Since Jason Kenney came back to Alberta to unite conservatives, there has been a constant drumbeat from his most hardened pundits and skeptics — he is about to lose.
This was the case for the PC Leadership and the 88 local delegate races that happened. Albertans constantly heard from those “in the know” that Jason couldn’t win, the obstacles were too great. Some suggested he was too bombastic, his vision too far removed from mainstream conservatives. Nevertheless, he came through with victory after victory.
It didn’t stop there. Albertans heard that he couldn’t win under the PC Leadership rules that gave votes to hundreds of legacy members and youth, a move that seemed to tilt the playing field against Kenney. It didn’t matter, when push came to shove, Kenney delivered. PC conventions became unity conventions under his leadership, and the group that predicted his imminent defeat became increasingly embittered and moved on to predicting that doom was still just a few months away.
Many thought Kenney may lose his leadership prior to the election and there was no shortage of hot takes during the election that Kenney was on his way to defeat, that the election proved he was not a good campaigner and that the NDP could be moving on to a second term.
It turned out they were wrong again. Kenney won a commanding majority government with 55%of the popular vote – larger than Ralph Klein or Peter Lougheed’s original victory.
The premier now faces the biggest political challenge in his career.
COVID-19 and the slump in energy prices have disoriented the government’s agenda and unity within the party. This has been an international crisis that has hurt leaders everywhere, and Alberta’s leader has been no exception. Albertans rightly demand high performance of their government and are not quiet about making their views known.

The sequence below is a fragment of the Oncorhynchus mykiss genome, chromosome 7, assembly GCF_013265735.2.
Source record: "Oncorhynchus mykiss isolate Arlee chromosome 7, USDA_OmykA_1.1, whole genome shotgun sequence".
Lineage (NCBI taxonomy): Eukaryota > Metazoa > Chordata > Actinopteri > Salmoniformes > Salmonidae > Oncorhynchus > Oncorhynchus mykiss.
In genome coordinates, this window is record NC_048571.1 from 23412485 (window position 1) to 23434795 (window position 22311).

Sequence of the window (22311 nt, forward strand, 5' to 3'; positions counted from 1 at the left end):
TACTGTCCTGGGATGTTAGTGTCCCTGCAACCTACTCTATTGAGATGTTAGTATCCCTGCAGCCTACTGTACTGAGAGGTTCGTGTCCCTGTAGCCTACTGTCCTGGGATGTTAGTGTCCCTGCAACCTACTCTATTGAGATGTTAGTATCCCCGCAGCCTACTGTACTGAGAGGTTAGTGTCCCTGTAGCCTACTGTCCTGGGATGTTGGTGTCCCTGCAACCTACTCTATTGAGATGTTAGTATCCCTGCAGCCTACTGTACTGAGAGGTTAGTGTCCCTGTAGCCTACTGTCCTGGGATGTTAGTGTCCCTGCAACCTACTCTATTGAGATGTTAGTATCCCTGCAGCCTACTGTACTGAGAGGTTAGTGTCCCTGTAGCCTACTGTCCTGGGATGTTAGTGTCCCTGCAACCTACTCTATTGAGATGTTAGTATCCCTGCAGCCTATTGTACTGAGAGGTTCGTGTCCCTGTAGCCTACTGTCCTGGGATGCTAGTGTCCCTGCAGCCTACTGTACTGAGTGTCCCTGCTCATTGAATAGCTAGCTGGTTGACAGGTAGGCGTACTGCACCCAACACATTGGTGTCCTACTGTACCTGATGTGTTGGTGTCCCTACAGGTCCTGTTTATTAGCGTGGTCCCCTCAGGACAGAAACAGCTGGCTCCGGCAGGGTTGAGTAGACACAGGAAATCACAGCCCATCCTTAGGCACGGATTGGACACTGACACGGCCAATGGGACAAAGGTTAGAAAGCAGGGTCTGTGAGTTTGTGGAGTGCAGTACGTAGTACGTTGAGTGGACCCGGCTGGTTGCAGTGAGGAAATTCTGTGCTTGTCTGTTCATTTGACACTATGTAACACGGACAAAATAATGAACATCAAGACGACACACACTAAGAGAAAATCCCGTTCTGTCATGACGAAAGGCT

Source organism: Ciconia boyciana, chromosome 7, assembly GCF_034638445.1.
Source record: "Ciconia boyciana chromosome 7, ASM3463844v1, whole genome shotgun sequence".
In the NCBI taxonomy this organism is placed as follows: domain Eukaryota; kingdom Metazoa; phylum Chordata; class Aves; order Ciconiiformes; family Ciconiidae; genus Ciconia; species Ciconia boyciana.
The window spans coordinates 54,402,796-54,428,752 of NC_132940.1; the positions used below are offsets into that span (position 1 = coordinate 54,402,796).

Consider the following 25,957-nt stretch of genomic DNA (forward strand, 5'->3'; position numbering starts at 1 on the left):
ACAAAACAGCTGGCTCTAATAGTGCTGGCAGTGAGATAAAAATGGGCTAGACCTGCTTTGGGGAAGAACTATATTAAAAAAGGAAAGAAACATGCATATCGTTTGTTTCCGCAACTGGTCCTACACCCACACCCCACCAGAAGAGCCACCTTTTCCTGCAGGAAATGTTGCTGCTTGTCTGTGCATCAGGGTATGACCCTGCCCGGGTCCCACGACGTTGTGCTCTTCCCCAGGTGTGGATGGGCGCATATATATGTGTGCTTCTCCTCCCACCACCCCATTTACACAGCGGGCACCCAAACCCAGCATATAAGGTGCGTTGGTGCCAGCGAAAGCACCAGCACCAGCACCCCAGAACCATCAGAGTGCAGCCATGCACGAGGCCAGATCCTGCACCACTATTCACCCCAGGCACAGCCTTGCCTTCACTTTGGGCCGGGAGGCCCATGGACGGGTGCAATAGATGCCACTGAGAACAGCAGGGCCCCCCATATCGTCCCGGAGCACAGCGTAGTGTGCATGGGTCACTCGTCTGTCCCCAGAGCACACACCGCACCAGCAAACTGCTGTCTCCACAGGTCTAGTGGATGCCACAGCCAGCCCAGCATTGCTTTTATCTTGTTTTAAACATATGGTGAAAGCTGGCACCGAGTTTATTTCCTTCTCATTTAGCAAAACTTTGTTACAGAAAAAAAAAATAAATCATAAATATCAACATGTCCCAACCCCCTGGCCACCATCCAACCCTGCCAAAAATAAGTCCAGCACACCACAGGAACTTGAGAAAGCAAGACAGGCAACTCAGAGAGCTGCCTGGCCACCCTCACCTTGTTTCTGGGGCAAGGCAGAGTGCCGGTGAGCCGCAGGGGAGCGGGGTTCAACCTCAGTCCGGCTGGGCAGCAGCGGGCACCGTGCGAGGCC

Still, the pundits and activists who claim Kenney’s defeat is imminent haven’t been able to muster any actual victory together. It’s always been a loud and cantankerous minority.
For months we’ve heard that Kenney’s time in politics was soon at a close. From rumours of a big caucus showdown to a broad grassroots revolt, and most recently it was expected that the UCP AGM would be a gong show — with a lack of support for the Premier from the party’s members.
As we say in Alberta, the anti-Kenney forces have been all hat and no cattle.
There was no revolt. There were no walkouts.
At the party’s AGM, people were friendly and reconnected with many friends that they haven’t seen in some time. The Premier then gave a rousing speech, which many expected to be poorly received, which instead received 12 standing ovations from the vast majority of the room.
They also proved to be in the minority in the board election votes.
Those leading charge to force a leadership review and have called for a change in leadership all lost their bids to sit on the party board. Members took a long look at what they had to offer and said no thanks. It’s an encouraging sign for Kenney, as the leadership review in April becomes his next big political hurdle.
At some point, those that continue to predict the imminent end to Kenney are going to have to have something to show for it.
Until then members have been clear. They want more unity and less drama in the United Conservative Party.
At the end of the AGM, I heard journalists complaining that there was nothing to write about. But maybe that’s because these journalists don’t want to admit that Kenney scored an important early win in his bid to mount his comeback.
This could be the theme from here on out.
The UCP AGM shows that United Conservatives are more united than a lot of pundits believe and that we may see Jason Kenney lead a resurging Alberta economy in the years to come.